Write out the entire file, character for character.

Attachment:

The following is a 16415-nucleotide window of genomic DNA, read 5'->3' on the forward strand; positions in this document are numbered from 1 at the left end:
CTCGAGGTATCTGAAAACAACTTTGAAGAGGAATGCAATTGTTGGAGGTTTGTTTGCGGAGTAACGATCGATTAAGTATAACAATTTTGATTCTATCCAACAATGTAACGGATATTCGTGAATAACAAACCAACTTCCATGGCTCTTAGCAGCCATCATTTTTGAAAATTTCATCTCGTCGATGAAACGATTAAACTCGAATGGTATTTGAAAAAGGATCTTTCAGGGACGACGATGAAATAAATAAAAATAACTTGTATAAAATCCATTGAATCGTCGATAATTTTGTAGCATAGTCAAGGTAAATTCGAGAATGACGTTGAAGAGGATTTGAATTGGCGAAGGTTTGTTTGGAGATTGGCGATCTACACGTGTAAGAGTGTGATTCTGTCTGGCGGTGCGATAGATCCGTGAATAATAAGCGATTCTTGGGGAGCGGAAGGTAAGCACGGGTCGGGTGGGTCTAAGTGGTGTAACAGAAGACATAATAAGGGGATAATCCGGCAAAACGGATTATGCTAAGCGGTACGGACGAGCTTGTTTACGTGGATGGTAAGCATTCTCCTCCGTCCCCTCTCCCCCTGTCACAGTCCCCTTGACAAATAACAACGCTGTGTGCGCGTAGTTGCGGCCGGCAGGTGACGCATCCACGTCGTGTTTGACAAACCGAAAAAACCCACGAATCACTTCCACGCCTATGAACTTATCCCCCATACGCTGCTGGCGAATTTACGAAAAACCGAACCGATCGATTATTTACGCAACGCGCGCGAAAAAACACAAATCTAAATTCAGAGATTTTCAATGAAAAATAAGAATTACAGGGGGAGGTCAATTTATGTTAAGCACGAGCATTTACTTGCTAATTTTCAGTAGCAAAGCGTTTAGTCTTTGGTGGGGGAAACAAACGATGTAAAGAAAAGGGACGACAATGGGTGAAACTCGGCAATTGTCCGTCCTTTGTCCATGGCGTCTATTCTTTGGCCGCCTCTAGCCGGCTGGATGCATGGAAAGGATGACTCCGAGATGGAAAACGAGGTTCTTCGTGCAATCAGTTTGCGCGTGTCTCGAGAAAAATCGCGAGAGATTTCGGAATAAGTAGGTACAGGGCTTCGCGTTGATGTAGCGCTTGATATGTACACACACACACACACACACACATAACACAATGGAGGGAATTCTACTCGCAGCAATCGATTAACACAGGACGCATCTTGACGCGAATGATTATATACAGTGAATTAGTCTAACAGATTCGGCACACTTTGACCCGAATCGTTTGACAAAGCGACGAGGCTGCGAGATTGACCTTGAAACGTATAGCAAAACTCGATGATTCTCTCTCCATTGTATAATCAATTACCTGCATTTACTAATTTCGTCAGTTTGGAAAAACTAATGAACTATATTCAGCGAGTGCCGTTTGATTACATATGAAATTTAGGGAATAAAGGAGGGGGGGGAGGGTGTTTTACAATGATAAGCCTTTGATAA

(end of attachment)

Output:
The following is a 16415-nucleotide window of genomic DNA, read 5'->3' on the forward strand; positions in this document are numbered from 1 at the left end:
CTCGAGGTATCTGAAAACAACTTTGAAGAGGAATGCAATTGTTGGAGGTTTGTTTGCGGAGTAACGATCGATTAAGTATAACAATTTTGATTCTATCCAACAATGTAACGGATATTCGTGAATAACAAACCAACTTCCATGGCTCTTAGCAGCCATCATTTTTGAAAATTTCATCTCGTCGATGAAACGATTAAACTCGAATGGTATTTGAAAAAGGATCTTTCAGGGACGACGATGAAATAAATAAAAATAACTTGTATAAAATCCATTGAATCGTCGATAATTTTGTAGCATAGTCAAGGTAAATTCGAGAATGACGTTGAAGAGGATTTGAATTGGCGAAGGTTTGTTTGGAGATTGGCGATCTACACGTGTAAGAGTGTGATTCTGTCTGGCGGTGCGATAGATCCGTGAATAATAAGCGATTCTTGGGGAGCGGAAGGTAAGCACGGGTCGGGTGGGTCTAAGTGGTGTAACAGAAGACATAATAAGGGGATAATCCGGCAAAACGGATTATGCTAAGCGGTACGGACGAGCTTGTTTACGTGGATGGTAAGCATTCTCCTCCGTCCCCTCTCCCCCTGTCACAGTCCCCTTGACAAATAACAACGCTGTGTGCGCGTAGTTGCGGCCGGCAGGTGACGCATCCACGTCGTGTTTGACAAACCGAAAAAACCCACGAATCACTTCCACGCCTATGAACTTATCCCCCATACGCTGCTGGCGAATTTACGAAAAACCGAACCGATCGATTATTTACGCAACGCGCGCGAAAAAACACAAATCTAAATTCAGAGATTTTCAATGAAAAATAAGAATTACAGGGGGAGGTCAATTTATGTTAAGCACGAGCATTTACTTGCTAATTTTCAGTAGCAAAGCGTTTAGTCTTTGGTGGGGGAAACAAACGATGTAAAGAAAAGGGACGACAATGGGTGAAACTCGGCAATTGTCCGTCCTTTGTCCATGGCGTCTATTCTTTGGCCGCCTCTAGCCGGCTGGATGCATGGAAAGGATGACTCCGAGATGGAAAACGAGGTTCTTCGTGCAATCAGTTTGCGCGTGTCTCGAGAAAAATCGCGAGAGATTTCGGAATAAGTAGGTACAGGGCTTCGCGTTGATGTAGCGCTTGATATGTACACACACACACACACACACACATAACACAATGGAGGGAATTCTACTCGCAGCAATCGATTAACACAGGACGCATCTTGACGCGAATGATTATATACAGTGAATTAGTCTAACAGATTCGGCACACTTTGACCCGAATCGTTTGACAAAGCGACGAGGCTGCGAGATTGACCTTGAAACGTATAGCAAAACTCGATGATTCTCTCTCCATTGTATAATCAATTACCTGCATTTACTAATTTCGTCAGTTTGGAAAAACTAATGAACTATATTCAGCGAGTGCCGTTTGATTACATATGAAATTTAGGGAATAAAGGAGGGGGGGGAGGGTGTTTTACAATGATAAGCCTTTGATAA